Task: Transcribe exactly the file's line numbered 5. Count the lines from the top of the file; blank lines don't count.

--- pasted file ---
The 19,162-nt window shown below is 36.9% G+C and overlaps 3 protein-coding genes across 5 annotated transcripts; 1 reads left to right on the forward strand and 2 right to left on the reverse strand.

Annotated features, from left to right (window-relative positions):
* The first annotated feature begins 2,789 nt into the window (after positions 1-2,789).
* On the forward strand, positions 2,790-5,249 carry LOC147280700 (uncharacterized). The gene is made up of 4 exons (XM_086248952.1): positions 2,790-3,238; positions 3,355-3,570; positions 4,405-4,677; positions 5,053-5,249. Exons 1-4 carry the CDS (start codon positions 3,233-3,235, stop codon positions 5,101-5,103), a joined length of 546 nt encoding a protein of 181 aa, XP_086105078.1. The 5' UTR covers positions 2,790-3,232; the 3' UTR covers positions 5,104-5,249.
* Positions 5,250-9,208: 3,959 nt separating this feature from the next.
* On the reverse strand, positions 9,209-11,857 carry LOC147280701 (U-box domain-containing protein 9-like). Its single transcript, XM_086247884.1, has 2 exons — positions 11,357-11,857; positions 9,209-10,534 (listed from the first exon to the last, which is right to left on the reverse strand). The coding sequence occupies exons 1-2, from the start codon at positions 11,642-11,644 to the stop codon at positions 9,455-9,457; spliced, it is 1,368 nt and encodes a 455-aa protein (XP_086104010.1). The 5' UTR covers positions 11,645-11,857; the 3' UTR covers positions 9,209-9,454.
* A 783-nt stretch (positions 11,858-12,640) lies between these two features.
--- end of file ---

* Positions 5,250-9,208: 3,959 nt separating this feature from the next.